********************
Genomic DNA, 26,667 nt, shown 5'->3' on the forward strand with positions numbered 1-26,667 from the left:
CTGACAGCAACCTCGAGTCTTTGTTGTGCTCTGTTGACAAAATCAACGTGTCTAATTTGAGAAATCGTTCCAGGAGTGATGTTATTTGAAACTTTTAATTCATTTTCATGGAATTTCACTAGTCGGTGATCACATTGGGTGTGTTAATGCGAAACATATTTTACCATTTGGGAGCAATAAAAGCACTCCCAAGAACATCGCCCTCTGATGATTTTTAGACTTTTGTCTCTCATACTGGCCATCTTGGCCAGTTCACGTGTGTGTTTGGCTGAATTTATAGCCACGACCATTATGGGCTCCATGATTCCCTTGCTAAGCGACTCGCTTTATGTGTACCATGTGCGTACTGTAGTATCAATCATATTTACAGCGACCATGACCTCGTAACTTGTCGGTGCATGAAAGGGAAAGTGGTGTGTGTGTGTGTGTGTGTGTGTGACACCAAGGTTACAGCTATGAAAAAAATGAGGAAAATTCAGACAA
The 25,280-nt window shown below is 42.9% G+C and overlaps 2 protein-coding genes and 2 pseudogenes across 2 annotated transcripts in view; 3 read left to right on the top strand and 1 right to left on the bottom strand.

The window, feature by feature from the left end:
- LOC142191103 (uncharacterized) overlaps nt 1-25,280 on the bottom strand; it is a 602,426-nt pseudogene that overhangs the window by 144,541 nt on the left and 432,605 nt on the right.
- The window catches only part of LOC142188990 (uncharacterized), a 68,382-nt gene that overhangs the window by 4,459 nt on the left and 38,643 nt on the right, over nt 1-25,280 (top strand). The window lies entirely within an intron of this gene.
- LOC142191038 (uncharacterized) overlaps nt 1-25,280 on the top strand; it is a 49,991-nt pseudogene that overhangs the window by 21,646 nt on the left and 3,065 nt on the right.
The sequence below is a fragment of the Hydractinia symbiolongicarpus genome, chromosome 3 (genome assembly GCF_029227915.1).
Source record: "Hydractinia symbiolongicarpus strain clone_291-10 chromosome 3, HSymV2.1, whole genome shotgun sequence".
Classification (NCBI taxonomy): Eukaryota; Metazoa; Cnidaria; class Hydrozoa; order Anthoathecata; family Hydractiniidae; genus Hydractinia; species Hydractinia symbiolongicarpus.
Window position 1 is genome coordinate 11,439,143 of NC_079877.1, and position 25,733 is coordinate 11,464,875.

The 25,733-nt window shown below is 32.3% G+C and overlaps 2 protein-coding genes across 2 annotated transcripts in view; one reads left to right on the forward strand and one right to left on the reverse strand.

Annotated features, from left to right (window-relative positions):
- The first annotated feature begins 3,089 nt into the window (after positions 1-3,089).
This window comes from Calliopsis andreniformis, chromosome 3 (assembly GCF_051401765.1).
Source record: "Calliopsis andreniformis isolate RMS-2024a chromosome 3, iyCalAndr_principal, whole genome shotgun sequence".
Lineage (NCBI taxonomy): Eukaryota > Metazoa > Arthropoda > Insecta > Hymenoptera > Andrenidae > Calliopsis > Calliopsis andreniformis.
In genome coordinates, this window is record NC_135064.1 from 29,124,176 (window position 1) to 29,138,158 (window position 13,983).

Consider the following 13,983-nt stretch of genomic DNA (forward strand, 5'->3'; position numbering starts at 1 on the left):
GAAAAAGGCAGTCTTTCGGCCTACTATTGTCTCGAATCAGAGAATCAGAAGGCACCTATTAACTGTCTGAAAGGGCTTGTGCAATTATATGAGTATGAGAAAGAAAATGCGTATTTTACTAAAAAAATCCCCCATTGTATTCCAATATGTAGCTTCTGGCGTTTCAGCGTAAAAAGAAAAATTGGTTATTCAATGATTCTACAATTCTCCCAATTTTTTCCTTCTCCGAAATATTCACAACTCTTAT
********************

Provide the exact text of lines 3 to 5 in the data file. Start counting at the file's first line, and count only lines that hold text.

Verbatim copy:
The 25,280-nt window shown below is 42.9% G+C and overlaps 2 protein-coding genes and 2 pseudogenes across 2 annotated transcripts in view; 3 read left to right on the top strand and 1 right to left on the bottom strand.

The window, feature by feature from the left end:
- LOC142191103 (uncharacterized) overlaps nt 1-25,280 on the bottom strand; it is a 602,426-nt pseudogene that overhangs the window by 144,541 nt on the left and 432,605 nt on the right.